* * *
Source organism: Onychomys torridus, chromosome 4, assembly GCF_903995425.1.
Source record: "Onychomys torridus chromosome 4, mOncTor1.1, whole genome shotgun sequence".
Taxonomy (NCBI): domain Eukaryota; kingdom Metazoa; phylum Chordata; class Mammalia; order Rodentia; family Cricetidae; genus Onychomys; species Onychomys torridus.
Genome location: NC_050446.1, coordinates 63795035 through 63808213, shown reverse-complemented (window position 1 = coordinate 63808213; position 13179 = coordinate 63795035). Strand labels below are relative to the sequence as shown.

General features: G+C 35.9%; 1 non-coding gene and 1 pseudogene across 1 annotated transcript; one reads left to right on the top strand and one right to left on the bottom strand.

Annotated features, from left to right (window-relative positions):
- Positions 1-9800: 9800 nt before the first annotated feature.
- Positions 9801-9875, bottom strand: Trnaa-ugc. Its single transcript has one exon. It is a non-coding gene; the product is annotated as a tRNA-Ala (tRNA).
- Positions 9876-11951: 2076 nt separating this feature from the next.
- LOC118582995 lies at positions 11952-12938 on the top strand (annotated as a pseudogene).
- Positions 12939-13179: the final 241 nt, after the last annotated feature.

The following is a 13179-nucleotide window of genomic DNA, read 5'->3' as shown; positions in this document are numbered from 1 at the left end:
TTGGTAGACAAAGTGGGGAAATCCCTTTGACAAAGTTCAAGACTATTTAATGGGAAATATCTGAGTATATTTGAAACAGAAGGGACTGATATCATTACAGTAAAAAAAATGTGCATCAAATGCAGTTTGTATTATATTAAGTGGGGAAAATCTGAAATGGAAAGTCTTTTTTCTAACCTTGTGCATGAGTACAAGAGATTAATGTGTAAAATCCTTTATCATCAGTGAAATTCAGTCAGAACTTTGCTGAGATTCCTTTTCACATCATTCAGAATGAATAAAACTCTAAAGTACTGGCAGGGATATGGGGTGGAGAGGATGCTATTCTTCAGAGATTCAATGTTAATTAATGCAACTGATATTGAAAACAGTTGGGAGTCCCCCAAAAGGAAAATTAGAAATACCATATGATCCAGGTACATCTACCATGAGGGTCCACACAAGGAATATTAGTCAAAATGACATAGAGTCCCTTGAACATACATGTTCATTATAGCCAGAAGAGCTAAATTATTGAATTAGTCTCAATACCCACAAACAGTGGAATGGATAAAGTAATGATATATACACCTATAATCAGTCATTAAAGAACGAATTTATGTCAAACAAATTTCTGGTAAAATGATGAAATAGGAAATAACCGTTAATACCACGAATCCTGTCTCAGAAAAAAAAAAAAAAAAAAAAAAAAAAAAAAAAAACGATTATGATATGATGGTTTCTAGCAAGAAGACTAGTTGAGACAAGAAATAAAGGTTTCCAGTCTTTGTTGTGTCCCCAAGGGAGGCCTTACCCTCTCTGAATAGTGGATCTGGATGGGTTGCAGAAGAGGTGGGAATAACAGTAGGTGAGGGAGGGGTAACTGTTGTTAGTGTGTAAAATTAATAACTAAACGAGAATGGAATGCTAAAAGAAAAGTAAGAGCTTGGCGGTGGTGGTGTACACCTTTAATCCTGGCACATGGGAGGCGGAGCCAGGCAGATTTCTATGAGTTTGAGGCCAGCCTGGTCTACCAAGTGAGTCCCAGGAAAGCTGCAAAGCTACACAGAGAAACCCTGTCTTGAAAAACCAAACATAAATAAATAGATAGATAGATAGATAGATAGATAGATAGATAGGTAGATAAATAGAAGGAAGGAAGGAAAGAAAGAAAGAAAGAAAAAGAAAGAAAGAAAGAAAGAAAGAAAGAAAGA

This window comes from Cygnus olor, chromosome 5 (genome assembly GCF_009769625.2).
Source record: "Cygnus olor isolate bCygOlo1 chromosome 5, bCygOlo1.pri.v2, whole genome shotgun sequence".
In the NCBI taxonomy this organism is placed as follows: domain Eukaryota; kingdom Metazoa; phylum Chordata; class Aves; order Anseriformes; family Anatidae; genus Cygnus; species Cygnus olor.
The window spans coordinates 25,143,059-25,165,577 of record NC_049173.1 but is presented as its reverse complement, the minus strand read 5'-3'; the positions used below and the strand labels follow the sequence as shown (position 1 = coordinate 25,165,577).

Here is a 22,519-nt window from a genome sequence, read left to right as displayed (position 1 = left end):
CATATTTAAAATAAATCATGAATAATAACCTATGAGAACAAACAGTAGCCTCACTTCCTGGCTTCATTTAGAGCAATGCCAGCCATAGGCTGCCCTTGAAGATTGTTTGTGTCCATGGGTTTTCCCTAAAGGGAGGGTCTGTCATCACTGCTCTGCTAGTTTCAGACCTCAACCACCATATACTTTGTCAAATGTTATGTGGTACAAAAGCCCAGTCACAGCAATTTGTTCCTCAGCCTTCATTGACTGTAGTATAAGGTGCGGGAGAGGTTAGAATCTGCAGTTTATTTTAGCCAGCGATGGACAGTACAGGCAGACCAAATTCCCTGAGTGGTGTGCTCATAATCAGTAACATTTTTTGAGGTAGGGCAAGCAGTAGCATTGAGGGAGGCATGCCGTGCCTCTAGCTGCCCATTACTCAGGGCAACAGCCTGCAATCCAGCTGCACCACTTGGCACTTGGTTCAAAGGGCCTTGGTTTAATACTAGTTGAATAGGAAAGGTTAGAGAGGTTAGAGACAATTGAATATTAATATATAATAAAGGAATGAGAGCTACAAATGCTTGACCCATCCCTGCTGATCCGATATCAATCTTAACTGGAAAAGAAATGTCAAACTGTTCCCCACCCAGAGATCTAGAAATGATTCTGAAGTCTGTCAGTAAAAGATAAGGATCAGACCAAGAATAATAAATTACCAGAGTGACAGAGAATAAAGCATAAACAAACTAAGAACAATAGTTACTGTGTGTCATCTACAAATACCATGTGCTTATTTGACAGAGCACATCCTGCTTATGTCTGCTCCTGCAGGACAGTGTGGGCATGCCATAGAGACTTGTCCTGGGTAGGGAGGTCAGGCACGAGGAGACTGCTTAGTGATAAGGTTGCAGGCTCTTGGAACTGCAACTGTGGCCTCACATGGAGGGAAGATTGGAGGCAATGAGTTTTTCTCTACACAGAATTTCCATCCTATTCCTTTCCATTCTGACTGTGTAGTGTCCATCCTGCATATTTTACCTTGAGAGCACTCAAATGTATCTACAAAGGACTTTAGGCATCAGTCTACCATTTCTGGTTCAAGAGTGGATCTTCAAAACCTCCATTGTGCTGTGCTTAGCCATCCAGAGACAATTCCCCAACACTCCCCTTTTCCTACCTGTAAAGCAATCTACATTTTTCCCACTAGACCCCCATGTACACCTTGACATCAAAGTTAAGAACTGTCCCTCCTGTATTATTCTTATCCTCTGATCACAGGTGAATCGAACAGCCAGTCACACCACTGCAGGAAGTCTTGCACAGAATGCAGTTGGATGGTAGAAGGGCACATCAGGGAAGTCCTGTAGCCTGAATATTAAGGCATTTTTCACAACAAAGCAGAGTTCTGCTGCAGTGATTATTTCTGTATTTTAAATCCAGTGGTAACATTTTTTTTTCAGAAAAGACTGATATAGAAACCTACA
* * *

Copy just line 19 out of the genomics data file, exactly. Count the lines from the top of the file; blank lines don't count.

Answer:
CATATTTAAAATAAATCATGAATAATAACCTATGAGAACAAACAGTAGCCTCACTTCCTGGCTTCATTTAGAGCAATGCCAGCCATAGGCTGCCCTTGAAGATTGTTTGTGTCCATGGGTTTTCCCTAAAGGGAGGGTCTGTCATCACTGCTCTGCTAGTTTCAGACCTCAACCACCATATACTTTGTCAAATGTTATGTGGTACAAAAGCCCAGTCACAGCAATTTGTTCCTCAGCCTTCATTGACTGTAGTATAAGGTGCGGGAGAGGTTAGAATCTGCAGTTTATTTTAGCCAGCGATGGACAGTACAGGCAGACCAAATTCCCTGAGTGGTGTGCTCATAATCAGTAACATTTTTTGAGGTAGGGCAAGCAGTAGCATTGAGGGAGGCATGCCGTGCCTCTAGCTGCCCATTACTCAGGGCAACAGCCTGCAATCCAGCTGCACCACTTGGCACTTGGTTCAAAGGGCCTTGGTTTAATACTAGTTGAATAGGAAAGGTTAGAGAGGTTAGAGACAATTGAATATTAATATATAATAAAGGAATGAGAGCTACAAATGCTTGACCCATCCCTGCTGATCCGATATCAATCTTAACTGGAAAAGAAATGTCAAACTGTTCCCCACCCAGAGATCTAGAAATGATTCTGAAGTCTGTCAGTAAAAGATAAGGATCAGACCAAGAATAATAAATTACCAGAGTGACAGAGAATAAAGCATAAACAAACTAAGAACAATAGTTACTGTGTGTCATCTACAAATACCATGTGCTTATTTGACAGAGCACATCCTGCTTATGTCTGCTCCTGCAGGACAGTGTGGGCATGCCATAGAGACTTGTCCTGGGTAGGGAGGTCAGGCACGAGGAGACTGCTTAGTGATAAGGTTGCAGGCTCTTGGAACTGCAACTGTGGCCTCACATGGAGGGAAGATTGGAGGCAATGAGTTTTTCTCTACACAGAATTTCCATCCTATTCCTTTCCATTCTGACTGTGTAGTGTCCATCCTGCATATTTTACCTTGAGAGCACTCAAATGTATCTACAAAGGACTTTAGGCATCAGTCTACCATTTCTGGTTCAAGAGTGGATCTTCAAAACCTCCATTGTGCTGTGCTTAGCCATCCAGAGACAATTCCCCAACACTCCCCTTTTCCTACCTGTAAAGCAATCTACATTTTTCCCACTAGACCCCCATGTACACCTTGACATCAAAGTTAAGAACTGTCCCTCCTGTATTATTCTTATCCTCTGATCACAGGTGAATCGAACAGCCAGTCACACCACTGCAGGAAGTCTTGCACAGAATGCAGTTGGATGGTAGAAGGGCACATCAGGGAAGTCCTGTAGCCTGAATATTAAGGCATTTTTCACAACAAAGCAGAGTTCTGCTGCAGTGATTATTTCTGTATTTTAAATCCAGTGGTAACATTTTTTTTTCAGAAAAGACTGATATAGAAACCTACA